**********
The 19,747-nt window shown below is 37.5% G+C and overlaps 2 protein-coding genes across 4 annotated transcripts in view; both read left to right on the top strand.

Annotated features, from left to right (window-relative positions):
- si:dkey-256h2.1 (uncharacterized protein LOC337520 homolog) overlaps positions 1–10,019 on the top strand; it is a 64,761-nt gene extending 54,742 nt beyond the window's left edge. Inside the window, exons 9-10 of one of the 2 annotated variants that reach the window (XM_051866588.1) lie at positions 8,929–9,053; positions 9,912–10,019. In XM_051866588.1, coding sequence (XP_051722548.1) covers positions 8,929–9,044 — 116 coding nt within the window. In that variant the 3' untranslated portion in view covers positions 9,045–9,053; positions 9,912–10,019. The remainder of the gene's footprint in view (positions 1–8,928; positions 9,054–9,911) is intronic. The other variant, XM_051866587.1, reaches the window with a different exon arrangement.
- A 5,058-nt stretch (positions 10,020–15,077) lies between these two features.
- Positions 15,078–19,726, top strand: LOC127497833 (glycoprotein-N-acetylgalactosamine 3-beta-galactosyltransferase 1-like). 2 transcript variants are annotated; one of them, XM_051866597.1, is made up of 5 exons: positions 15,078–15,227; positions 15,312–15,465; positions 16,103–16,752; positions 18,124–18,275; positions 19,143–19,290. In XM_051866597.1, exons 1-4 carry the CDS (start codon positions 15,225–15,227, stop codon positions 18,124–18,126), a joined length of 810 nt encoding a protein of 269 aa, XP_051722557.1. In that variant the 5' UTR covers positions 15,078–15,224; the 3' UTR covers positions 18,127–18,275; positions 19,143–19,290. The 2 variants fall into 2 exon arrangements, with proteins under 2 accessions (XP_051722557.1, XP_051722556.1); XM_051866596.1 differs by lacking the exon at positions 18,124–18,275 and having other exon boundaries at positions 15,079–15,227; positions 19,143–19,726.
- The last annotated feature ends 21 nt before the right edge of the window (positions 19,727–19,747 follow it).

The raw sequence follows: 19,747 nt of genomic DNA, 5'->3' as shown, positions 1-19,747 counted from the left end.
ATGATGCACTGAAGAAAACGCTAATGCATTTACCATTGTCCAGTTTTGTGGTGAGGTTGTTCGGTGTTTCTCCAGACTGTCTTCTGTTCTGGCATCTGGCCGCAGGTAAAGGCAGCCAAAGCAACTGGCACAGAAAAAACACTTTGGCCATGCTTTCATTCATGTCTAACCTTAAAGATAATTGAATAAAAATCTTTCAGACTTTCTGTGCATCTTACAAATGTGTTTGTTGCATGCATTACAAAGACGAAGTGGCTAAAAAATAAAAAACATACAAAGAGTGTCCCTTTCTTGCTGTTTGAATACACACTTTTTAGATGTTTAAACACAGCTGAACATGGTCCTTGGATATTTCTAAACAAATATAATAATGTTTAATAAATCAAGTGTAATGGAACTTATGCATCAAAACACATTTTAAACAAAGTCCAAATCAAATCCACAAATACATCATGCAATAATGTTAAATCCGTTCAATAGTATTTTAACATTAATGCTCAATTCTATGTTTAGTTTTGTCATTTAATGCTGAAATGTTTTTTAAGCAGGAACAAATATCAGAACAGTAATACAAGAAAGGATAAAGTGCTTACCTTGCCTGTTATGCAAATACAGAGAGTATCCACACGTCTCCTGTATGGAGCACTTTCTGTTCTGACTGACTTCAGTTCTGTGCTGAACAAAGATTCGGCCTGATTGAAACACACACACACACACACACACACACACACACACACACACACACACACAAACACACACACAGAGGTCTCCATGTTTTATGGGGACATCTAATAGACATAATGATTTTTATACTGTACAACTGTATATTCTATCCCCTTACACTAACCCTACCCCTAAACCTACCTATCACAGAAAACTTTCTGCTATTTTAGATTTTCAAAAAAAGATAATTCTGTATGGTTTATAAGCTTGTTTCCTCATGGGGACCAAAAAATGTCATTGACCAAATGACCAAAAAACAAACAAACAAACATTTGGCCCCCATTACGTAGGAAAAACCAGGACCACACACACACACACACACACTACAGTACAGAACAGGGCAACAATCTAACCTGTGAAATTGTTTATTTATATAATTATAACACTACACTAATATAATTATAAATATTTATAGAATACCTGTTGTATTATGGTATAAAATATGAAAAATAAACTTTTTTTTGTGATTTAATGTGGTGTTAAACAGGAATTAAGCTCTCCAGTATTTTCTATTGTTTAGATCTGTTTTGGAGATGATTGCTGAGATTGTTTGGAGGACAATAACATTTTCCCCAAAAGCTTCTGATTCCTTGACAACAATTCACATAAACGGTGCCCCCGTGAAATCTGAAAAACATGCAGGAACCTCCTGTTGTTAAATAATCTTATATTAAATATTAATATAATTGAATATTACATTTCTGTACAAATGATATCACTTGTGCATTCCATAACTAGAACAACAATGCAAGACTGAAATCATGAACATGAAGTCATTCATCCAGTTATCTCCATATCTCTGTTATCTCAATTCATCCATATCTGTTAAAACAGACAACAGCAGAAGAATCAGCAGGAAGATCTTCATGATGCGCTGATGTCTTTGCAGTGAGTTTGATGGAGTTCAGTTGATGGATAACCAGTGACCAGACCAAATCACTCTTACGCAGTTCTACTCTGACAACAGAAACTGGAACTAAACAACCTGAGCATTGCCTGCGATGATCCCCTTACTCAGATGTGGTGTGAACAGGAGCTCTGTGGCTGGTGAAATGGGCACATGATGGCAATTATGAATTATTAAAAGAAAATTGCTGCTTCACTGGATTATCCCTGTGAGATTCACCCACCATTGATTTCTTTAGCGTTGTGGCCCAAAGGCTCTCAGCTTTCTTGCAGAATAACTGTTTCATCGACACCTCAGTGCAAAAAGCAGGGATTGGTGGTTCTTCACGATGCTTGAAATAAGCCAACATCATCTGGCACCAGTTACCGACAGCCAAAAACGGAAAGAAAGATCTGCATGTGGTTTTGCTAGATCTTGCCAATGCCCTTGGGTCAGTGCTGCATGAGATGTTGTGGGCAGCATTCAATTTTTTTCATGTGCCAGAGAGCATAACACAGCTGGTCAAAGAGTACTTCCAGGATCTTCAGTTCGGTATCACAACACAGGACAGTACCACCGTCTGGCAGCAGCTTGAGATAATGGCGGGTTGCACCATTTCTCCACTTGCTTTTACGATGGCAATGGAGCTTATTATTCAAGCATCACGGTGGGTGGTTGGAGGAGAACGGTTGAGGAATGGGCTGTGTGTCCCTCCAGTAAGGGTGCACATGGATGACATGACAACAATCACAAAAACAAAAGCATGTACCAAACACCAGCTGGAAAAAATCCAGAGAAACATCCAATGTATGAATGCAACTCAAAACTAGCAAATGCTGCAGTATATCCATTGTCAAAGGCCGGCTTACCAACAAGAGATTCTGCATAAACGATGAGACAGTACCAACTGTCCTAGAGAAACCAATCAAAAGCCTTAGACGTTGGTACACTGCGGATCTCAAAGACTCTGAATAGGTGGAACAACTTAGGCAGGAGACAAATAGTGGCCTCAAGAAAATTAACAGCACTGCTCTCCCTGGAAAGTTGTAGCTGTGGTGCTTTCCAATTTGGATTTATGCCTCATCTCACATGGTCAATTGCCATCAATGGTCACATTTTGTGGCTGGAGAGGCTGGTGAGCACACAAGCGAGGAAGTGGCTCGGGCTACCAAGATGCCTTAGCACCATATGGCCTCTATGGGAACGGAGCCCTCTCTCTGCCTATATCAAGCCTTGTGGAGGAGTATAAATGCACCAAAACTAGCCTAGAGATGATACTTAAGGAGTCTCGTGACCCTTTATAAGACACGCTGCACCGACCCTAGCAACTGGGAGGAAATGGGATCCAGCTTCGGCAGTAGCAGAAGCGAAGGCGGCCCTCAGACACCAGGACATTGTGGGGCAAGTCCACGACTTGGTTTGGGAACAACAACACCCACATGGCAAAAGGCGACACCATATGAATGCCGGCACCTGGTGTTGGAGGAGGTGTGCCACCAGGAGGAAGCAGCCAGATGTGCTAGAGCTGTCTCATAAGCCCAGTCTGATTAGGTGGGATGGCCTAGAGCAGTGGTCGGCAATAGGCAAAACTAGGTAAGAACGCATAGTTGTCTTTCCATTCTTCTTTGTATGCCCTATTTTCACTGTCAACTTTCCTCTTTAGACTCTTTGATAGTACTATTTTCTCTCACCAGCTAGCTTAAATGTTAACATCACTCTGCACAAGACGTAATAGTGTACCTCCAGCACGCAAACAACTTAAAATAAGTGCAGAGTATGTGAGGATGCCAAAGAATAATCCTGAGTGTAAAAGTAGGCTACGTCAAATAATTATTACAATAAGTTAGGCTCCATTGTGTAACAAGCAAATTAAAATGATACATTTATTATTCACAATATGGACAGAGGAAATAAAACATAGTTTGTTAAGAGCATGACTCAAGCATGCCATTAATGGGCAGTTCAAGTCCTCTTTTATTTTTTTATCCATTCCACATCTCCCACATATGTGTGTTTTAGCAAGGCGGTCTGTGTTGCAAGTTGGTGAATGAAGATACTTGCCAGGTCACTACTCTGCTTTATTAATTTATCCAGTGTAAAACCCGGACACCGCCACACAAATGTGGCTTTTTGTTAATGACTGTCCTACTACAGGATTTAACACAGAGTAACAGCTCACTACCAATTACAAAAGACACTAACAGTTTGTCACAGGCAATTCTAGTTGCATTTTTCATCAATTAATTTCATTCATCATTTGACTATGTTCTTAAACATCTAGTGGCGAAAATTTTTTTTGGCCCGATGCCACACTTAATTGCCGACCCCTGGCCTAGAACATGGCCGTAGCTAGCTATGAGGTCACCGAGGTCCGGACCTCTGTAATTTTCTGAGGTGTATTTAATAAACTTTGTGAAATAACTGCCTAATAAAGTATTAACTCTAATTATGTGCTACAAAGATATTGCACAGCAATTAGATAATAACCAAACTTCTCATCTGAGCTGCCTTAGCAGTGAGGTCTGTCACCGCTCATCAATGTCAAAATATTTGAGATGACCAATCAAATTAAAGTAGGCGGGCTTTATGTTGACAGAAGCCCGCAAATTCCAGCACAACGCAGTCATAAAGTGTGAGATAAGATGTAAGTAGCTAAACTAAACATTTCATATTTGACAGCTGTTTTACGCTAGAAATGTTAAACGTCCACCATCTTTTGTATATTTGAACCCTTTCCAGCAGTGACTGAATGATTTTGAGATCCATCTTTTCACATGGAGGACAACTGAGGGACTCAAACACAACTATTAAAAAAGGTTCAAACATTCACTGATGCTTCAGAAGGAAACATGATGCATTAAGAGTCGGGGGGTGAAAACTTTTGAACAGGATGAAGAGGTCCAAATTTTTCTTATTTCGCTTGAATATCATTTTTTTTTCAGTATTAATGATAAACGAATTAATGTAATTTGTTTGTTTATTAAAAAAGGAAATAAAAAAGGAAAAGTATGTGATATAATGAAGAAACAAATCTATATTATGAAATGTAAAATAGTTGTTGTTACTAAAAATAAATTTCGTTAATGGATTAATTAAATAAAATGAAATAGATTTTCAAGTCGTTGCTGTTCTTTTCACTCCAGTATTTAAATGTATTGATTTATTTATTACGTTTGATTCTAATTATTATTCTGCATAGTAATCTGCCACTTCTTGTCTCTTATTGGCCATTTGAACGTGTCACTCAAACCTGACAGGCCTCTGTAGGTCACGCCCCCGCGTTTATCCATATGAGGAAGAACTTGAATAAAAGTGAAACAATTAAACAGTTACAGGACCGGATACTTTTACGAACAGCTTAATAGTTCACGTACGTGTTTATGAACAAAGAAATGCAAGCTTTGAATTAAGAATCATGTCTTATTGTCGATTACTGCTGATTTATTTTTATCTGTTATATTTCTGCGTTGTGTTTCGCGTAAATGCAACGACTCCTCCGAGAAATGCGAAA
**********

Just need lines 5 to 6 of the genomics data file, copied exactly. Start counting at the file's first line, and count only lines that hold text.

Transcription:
- Positions 15,078–19,726, top strand: LOC127497833 (glycoprotein-N-acetylgalactosamine 3-beta-galactosyltransferase 1-like). 2 transcript variants are annotated; one of them, XM_051866597.1, is made up of 5 exons: positions 15,078–15,227; positions 15,312–15,465; positions 16,103–16,752; positions 18,124–18,275; positions 19,143–19,290. In XM_051866597.1, exons 1-4 carry the CDS (start codon positions 15,225–15,227, stop codon positions 18,124–18,126), a joined length of 810 nt encoding a protein of 269 aa, XP_051722557.1. In that variant the 5' UTR covers positions 15,078–15,224; the 3' UTR covers positions 18,127–18,275; positions 19,143–19,290. The 2 variants fall into 2 exon arrangements, with proteins under 2 accessions (XP_051722557.1, XP_051722556.1); XM_051866596.1 differs by lacking the exon at positions 18,124–18,275 and having other exon boundaries at positions 15,079–15,227; positions 19,143–19,726.
- The last annotated feature ends 21 nt before the right edge of the window (positions 19,727–19,747 follow it).